How long is 1,500 miles really? Once endurance voyages tot up thousands of miles, they can be hard to comprehend. The Aleutian islands, however, are easy visualised. They are Alaska’s chain of volcanic islands, swooping 1,500 miles across the Bering sea towards the Russian coast. To cross the Aleutians, anyone could see, would be a long way to go.
But that’s what world circumnavigator Sarah Outen and documentary filmmaker Justine Curgenven set out to do by sea kayak. Launching from the village of Adak, they filmed their 101-day voyage along the remote coast back to the mainland village of Homer, Alaska. What results is a gritty montage of foaming breakers, fog-covered volcanoes, sea lions, otters and an endless grey-green horizon. ‘There’s just us on this vast beach,’ says a windswept Outen surrounded by white sand, ‘and there are hundreds and hundreds of these beaches across the islands.’ Kayaking the Aleutians gives a sense of the scale of this huge landscape full of marine wildlife.
The islands were not always so empty of people. For thousands of years native Aleut people had a strong presence, and with it a rich tradition of kayaking and sea navigation. However, the relatively recent history of diseases borne by European colonists and forced evacuation during WWII has decimated the population to a handful of outposts, some just a few dozen strong. The pair make pitstops at these villages, allowing them time to interview community members. Is the Aleut culture thriving here? ‘No,’ says Elaine Smiloff, former Harbourmaster in Adak, ‘but there’s no way to go backwards. We are figuring out how to go forwards and take the good things with us.’ The film shows 1930s footage of Aleuts using skin-on kayaks as well as today’s generations remastering traditional crafts at culture camps. It fleshes out layers of human culture in an outwardly inhospitable landscape.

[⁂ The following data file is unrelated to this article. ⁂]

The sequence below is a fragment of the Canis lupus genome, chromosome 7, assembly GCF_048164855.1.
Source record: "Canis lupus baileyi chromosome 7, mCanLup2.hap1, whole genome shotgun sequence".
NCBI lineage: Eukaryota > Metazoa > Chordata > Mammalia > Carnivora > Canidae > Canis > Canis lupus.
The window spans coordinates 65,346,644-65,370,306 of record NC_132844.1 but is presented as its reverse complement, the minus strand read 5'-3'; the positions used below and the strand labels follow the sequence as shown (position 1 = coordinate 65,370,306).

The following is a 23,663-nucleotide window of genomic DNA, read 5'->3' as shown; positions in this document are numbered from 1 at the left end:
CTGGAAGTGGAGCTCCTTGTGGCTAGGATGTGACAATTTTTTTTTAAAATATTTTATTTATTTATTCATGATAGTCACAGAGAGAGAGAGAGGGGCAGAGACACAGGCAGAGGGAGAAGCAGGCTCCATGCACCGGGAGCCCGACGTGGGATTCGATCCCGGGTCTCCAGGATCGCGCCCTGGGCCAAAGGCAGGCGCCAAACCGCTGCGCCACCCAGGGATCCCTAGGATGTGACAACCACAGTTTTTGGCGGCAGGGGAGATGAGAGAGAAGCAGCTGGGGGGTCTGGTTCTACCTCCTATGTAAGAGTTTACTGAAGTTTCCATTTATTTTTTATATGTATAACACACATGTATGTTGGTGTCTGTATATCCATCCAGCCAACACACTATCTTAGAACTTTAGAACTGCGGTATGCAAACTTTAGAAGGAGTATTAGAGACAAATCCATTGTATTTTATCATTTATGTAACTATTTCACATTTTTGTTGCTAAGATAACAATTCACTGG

The short respite in these communities make the rest of their journey seem all the more exposed, particularly when they must cross the open ocean between islands. To navigate these gaps, some of them 50 miles across, is a close arm wrestle with nature. ‘It’ll be the most challenging thing either of us have ever done,’ says Curgenven. Even in the best of weather, boats can be pulled off-course by the tidal rips funnelling through the gaps. Meanwhile, the region’s volatile skies are the birthplace for destructive low pressure weather systems on the west coast of the US. This precariousness is felt in waterlogged close-ups of the pair – who are often exhausted – and in the scrunch of the wind tearing at the camera microphones. If the crossings take too long, the kayaks must be landed in the pitch-black darkness. In one such instance, Curgenven captures the yellow reflective glow from the eyes of sea lions, watching them try to get to dry land.
Among a line up of films showcasing some of the world’s most beautiful underwater locations, Kayaking the Aleutians shows what can be learned at the limits.